The consistent voice of Ralph Cosham through all 10 books is just wonderful. He is the perfect narrator for this series.
Note to those who have not read any of this series--this book will not stand alone, It is the culmination of many previous books, and would probably not make much sense at all if you are not familiar with the characters. A fantastic series, it is well worth starting from the beginning and listening straight through to this one.
This novel grabs from the beginning and doesn't let go. I think it is the best of this series so far, with In The Woods being my second favorite. Tana French definitely has the gift of knowing how to build suspense.
Great storyline with a murder scene which is like a jigsaw puzzle. Three members of this loving, happy family are dead with no signs of a break-in and no murder weapons. The remaining family member is hanging onto life by a thread. The house is kept in pristine condition-- except for those unsightly holes in the walls everywhere and baby monitors set up in odd places.
The only issue I have is the ending was too long and drawn out and perhaps a little implausible. It would have been a complete 5 star rating if the ending had been wrapped up a little tighter.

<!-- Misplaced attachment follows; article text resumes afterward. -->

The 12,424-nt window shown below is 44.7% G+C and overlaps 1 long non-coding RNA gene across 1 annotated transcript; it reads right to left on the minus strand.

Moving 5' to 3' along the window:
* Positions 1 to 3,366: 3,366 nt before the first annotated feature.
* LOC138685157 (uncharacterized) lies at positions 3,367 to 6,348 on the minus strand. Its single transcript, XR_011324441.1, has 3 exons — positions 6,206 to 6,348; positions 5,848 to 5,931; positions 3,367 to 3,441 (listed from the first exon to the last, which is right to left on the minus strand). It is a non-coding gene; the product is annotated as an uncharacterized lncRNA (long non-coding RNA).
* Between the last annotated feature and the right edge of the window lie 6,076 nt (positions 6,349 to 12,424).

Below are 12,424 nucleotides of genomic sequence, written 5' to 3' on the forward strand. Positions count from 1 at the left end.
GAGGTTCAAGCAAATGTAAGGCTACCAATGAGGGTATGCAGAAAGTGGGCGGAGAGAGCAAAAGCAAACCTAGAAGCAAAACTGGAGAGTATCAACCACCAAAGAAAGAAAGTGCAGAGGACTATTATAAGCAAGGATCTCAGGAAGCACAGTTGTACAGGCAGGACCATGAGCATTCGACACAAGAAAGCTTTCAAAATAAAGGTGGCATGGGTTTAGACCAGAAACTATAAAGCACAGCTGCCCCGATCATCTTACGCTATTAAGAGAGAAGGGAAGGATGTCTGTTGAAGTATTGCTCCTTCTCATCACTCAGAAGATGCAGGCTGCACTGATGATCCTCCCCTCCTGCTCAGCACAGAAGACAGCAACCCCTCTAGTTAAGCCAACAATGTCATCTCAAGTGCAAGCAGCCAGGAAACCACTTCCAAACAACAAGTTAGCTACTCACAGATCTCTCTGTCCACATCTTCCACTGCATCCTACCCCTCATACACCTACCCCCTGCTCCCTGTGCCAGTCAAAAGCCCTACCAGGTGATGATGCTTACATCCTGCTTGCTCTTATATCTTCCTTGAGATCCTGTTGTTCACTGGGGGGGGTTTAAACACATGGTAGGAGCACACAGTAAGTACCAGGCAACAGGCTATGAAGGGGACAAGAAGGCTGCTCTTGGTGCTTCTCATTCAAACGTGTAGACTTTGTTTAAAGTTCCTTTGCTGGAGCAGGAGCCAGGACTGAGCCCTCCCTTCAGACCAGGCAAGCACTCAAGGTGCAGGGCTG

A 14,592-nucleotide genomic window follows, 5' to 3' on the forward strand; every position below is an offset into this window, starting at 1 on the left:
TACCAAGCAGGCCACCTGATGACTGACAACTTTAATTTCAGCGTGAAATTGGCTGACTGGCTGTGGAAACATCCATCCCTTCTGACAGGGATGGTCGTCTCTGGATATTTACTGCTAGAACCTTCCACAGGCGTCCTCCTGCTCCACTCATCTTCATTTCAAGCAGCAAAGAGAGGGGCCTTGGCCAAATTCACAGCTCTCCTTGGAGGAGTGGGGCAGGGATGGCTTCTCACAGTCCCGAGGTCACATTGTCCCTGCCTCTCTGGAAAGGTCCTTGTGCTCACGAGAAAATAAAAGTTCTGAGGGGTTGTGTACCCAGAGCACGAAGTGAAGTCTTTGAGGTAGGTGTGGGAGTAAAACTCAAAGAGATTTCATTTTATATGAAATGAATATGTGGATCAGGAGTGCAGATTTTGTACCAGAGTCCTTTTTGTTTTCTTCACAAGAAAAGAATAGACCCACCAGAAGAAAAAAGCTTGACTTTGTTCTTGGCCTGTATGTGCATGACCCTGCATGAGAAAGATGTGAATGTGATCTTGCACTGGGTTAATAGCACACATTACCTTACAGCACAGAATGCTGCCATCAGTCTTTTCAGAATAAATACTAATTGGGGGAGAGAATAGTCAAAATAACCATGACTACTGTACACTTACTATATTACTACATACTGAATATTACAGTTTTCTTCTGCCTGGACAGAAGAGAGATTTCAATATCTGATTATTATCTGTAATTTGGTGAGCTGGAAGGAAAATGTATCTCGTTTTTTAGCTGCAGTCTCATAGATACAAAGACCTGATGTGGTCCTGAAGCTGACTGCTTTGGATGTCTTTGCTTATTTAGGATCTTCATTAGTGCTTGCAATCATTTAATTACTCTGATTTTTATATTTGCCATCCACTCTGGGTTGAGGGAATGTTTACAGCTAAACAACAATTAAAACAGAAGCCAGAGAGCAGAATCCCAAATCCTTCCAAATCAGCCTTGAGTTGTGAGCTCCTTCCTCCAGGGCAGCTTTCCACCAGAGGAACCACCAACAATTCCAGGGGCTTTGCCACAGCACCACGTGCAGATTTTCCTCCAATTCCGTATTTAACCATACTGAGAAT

Long time fan of the Harry Hole series, I know this author can really write. His stand alone novels are always just as good--and this one kept me listening straight through.
The desire for revenge can be powerful and all consuming, which is the case here. The son is determined to make sure other's pay for what they have done, and he overcomes a damaging drug addiction to do so. I also liked the narrator - his voice did not distract me and that is always a good thing.
Who knew the world of writing and publishing could be so savage?
This second novel in the series kept me engaged from the beginning. Detective Cormoran Strike takes on a missing person case of quirky author, Owen Quine. His wife, Leonora, is sure he has just gone off to a writer's conference or to be by himself, and just wants him to come home (it's been 11 days, after all.) As it turns out, his latest novel, Bombyx Mori, had been finished right before he disappeared, and it apparently was a "tell all" containing damaging information about a lot of people.